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How do I sharpen a Japanese pull saw?

Q:

I have a Japanese-style pull saw that’s starting to dull. How do I sharpen it?
—John Eisenberg, Toledo, Ohio

A:

It depends on whether the saw teeth were hardened during production, John. Some Japanese saws have impulse-hardened teeth, where a high-frequency heating technique hardens the teeth but not the rest of the blade. These teeth stay sharp several times longer than non-hardened saws; but because they are harder than sharpening files, they can’t be resharpened. How do you spot impulse hardening on a saw? The teeth tend to have a bluish discoloration different from the blade body, and if you draw a file over the teeth, they’ll scratch the file.

If your saw was not factory hardened, you can sharpen it using a specialty tool called a feather file. Feather files come in several sizes for different tooth counts. The two most common are a no. 3 (75mm) for dozuki saws (reinforced spine, fine teeth for crosscutting), and a no. 4 (100mm) for ryoba saws (dual-edge blade for crosscutting and ripping).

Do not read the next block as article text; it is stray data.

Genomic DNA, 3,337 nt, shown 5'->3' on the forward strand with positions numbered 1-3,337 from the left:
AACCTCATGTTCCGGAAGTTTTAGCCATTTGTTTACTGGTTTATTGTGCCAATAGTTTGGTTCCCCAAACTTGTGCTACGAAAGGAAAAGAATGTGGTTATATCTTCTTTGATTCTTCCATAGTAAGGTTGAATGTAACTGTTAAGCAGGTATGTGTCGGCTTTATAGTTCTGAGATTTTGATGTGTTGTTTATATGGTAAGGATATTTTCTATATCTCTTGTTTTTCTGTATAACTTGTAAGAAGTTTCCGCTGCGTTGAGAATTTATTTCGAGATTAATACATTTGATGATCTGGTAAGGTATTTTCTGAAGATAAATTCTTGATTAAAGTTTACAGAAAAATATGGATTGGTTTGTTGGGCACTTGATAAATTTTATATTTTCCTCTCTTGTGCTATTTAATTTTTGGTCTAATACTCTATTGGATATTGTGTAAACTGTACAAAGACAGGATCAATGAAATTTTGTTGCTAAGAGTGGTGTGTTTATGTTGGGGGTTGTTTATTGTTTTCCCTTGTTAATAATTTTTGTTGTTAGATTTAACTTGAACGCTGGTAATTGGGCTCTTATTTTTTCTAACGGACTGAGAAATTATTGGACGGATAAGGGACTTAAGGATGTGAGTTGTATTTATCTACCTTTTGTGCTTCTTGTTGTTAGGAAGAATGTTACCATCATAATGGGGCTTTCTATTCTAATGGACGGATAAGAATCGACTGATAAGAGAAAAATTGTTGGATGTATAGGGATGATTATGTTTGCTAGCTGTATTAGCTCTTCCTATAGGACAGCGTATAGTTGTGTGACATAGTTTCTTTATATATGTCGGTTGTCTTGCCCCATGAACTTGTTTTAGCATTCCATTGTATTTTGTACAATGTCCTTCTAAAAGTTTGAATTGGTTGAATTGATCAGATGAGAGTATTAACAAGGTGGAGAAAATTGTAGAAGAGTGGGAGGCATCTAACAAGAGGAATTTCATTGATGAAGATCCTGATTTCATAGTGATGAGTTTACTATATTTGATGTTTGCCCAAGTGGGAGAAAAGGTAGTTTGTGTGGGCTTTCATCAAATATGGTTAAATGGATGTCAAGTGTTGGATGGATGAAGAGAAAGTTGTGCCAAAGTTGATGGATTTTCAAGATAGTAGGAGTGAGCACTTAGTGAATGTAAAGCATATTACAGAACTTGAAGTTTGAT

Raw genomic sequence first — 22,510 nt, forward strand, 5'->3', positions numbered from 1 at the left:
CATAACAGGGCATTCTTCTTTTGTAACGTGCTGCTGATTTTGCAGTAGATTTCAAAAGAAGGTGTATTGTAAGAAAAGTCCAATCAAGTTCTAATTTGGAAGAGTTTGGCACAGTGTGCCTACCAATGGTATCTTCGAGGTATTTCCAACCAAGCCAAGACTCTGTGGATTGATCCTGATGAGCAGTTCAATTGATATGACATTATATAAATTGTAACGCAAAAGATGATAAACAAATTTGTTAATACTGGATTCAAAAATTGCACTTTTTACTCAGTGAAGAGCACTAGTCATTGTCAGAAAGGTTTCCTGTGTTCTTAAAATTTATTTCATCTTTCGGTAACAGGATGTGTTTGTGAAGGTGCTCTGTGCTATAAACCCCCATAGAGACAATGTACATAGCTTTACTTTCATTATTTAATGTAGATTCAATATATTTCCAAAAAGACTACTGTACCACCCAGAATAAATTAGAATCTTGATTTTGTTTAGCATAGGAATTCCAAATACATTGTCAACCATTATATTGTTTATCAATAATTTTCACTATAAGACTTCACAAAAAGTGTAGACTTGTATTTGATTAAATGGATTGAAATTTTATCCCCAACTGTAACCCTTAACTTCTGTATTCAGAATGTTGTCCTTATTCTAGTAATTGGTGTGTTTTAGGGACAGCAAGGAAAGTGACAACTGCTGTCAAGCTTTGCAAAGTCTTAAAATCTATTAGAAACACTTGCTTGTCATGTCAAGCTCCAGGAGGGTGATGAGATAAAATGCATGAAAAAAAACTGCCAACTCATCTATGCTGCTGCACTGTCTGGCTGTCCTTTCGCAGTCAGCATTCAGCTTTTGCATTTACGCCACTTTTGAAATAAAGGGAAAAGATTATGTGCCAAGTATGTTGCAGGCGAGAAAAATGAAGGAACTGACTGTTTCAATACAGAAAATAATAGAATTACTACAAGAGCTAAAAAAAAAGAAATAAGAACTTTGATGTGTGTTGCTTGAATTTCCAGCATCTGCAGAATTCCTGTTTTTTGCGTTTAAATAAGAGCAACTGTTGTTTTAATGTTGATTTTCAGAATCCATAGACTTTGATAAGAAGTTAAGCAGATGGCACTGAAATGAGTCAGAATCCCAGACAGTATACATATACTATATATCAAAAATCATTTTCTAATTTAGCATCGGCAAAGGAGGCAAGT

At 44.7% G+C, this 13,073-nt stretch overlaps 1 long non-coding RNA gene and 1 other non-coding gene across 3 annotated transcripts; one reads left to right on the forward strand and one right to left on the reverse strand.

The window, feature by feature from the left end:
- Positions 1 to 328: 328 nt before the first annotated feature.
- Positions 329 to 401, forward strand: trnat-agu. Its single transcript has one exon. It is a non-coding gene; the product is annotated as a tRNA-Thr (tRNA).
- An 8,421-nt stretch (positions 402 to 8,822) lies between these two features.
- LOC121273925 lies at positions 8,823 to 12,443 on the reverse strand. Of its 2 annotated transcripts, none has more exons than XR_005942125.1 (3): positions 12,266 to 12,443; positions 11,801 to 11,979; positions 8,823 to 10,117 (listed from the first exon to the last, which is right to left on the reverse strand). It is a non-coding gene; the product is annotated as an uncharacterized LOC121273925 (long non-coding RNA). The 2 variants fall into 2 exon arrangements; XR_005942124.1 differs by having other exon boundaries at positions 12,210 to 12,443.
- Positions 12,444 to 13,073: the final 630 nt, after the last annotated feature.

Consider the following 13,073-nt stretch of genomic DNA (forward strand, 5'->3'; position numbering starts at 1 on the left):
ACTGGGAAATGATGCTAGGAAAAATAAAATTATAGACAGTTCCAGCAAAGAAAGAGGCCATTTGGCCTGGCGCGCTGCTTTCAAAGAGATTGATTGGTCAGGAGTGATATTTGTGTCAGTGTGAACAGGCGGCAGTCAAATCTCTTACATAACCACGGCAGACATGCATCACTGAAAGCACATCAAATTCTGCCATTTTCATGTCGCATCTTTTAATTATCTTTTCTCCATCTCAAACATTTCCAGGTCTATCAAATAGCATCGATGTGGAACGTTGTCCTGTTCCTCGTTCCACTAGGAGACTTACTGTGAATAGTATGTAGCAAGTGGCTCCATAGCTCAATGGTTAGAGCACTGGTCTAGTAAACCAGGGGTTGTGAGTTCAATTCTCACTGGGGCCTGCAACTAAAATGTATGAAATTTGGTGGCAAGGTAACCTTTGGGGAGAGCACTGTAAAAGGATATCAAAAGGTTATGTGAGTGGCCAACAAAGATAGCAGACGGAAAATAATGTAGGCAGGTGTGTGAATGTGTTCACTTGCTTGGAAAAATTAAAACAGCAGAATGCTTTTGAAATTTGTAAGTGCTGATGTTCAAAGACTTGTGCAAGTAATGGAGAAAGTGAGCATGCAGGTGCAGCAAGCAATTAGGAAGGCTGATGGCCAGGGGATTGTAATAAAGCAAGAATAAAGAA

To sharpen with a feather file, clamp your saw in a vise with the teeth just above the jaws. Because these teeth are sharpened in an alternating left-right pattern, you’ll sharpen every other tooth from one side, then flip the saw around and sharpen the remaining teeth. Push the file across each individual tooth 3 or 4 times, more if necessary to repair damaged teeth. After completing this step, file tiny secondary bevels on the tips to avoid having them break off during use.

Source:
Japanese saw files (set of 2):
part no. 06Q10, Woodcraft Supply, 800-225-1153, woodcraft.com.

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